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Vita Sackville-West and the Creation of a Garden

Submitted by on March 30, 2021 – 10:01 pmNo Comment

Sissinghurst: Vita Sackville-West and the Creation of a GardenVita Sackville-West has been called the most visionary British horticulturalist of the 20th Century. From 1946 to 1957, she wrote a weekly column in the Observer depicting her life on an estate named Sissinghurst that she and her husband, Harold Nicolson, had been working on since buying it in the 1930s.

These days, Sissinghurst Castle Garden remains among the most famous gardens in England and is designated Grade I on Historic England’s register of historic parks and gardens. Located in the Weald of Kent, England, it once was a Saxon pig farm. It would have been originally called ‘Saxenhurst’, with ‘hurst’ having meant woodland.

When Vita and Harold purchased Sissinghurst in early 1930. the buildings were used to house farm workers, the current famous garden had yet to be laid out and was mostly growing vegetables for the workers. The surrounding farm was growing cereals as well as having well-established orchards and hop gardens. They were the last private owners of Sissinghurst Castle. After Vita’s death in 1962, Harold turned it over to the National Trust.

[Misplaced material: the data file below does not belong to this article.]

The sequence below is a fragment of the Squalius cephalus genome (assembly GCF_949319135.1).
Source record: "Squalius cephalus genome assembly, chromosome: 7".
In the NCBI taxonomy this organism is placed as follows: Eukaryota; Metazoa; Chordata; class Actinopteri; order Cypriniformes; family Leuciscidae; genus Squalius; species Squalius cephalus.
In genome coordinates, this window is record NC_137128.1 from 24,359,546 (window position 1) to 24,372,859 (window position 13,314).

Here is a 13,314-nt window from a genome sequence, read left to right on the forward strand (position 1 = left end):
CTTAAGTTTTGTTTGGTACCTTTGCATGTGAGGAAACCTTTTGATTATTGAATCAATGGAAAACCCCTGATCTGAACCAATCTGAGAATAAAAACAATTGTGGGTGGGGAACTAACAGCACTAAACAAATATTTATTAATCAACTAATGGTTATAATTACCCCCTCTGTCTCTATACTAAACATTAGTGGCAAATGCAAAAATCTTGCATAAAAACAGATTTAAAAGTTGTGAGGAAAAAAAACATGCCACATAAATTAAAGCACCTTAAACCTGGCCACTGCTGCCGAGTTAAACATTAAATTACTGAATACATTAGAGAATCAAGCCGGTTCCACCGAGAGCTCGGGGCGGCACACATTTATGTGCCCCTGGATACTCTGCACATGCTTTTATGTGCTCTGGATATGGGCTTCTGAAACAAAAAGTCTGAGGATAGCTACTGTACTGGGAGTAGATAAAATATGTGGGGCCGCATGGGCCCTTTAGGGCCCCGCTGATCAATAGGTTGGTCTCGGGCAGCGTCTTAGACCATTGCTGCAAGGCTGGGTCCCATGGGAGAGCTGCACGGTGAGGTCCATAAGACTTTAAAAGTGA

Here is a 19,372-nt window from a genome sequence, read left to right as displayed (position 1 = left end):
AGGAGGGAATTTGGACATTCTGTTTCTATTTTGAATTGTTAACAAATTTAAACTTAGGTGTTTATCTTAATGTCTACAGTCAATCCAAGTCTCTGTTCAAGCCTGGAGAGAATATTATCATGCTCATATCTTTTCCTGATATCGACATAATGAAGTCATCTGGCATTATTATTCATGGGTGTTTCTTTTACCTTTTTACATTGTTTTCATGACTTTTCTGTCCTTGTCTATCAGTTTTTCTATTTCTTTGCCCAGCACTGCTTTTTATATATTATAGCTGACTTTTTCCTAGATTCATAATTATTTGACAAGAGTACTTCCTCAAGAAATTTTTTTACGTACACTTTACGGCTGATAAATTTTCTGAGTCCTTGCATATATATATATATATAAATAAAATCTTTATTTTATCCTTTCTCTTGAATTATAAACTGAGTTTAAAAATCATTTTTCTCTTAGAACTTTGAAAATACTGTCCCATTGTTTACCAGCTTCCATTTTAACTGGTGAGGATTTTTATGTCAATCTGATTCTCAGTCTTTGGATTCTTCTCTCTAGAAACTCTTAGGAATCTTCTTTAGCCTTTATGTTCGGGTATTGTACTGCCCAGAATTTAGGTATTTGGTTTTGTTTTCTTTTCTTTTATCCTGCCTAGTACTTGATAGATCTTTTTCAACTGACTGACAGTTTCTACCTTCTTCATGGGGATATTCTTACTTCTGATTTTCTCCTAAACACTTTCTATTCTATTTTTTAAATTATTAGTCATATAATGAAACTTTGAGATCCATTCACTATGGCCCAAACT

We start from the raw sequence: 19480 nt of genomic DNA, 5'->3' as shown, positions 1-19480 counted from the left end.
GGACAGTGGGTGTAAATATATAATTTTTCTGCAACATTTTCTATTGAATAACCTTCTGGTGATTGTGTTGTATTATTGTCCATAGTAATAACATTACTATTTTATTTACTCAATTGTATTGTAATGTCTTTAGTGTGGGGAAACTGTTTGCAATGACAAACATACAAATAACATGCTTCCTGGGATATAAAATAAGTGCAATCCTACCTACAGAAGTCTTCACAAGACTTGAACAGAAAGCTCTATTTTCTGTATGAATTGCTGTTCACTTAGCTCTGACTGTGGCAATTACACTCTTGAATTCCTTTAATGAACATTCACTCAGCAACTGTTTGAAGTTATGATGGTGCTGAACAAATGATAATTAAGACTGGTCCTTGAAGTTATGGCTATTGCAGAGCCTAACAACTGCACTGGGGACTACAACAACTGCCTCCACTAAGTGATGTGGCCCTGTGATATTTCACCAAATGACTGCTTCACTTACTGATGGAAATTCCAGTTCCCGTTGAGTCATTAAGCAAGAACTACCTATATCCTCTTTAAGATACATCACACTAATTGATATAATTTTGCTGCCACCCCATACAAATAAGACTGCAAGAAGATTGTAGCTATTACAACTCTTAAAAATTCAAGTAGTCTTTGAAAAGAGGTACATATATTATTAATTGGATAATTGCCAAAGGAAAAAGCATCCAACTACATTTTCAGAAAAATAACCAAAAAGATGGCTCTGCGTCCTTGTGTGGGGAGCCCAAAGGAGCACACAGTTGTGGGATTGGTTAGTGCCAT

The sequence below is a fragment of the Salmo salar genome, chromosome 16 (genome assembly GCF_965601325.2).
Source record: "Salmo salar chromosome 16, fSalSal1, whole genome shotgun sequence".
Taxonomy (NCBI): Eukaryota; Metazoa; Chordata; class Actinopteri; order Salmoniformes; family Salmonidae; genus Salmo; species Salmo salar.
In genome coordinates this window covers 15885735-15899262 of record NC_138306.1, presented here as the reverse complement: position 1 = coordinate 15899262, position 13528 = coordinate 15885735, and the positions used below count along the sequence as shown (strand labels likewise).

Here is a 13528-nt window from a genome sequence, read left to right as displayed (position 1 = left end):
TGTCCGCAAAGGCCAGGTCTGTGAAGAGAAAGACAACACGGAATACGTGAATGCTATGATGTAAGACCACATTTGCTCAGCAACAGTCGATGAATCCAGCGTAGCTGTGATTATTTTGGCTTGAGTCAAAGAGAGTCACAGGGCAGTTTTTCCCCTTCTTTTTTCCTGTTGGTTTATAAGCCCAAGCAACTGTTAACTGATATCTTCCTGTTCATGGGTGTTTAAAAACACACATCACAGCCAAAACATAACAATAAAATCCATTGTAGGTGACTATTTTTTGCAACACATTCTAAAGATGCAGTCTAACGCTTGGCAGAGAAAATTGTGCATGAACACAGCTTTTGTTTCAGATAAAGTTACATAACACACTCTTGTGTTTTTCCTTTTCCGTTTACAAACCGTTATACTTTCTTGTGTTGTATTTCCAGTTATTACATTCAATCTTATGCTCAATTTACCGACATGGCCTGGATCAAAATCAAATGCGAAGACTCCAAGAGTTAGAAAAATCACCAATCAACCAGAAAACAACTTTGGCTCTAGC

Victoria Mary Sackville-West (1892 – 1962), usually known as Vita Sackville-West, was an English author and garden designer. She was a successful novelist, poet, and journalist, as well as a prolific letter writer and diarist. She published more than a dozen collections of poetry during her lifetime and 13 novels. She was twice awarded the Hawthornden Prize for Imaginative Literature: in 1927 for her pastoral epic, The Land, and in 1933 for her Collected Poems. Sir Harold Nicolson (1886 – 968) was a British diplomat, writer, and politician.

In Sissinghurt: Vita Sackville-West and the Creation of a Garden (St. Martin’s Press, 2-14), British gardener Sarah Raven — who is married to Vita’s grandson, Adam Nicolson, and lives in the village of Sissinghurst — takes Vita’s writings, adds her own, and incorporates 150 black and white photos plus 24 pages of color photos to tell the story of the gardens.
Sissinghurst Castle Gardens, Kent, England

(Photo, above, courtesy of Sissinghurst Castle Gardens; book cover courtesy of St. Martin’s Press)

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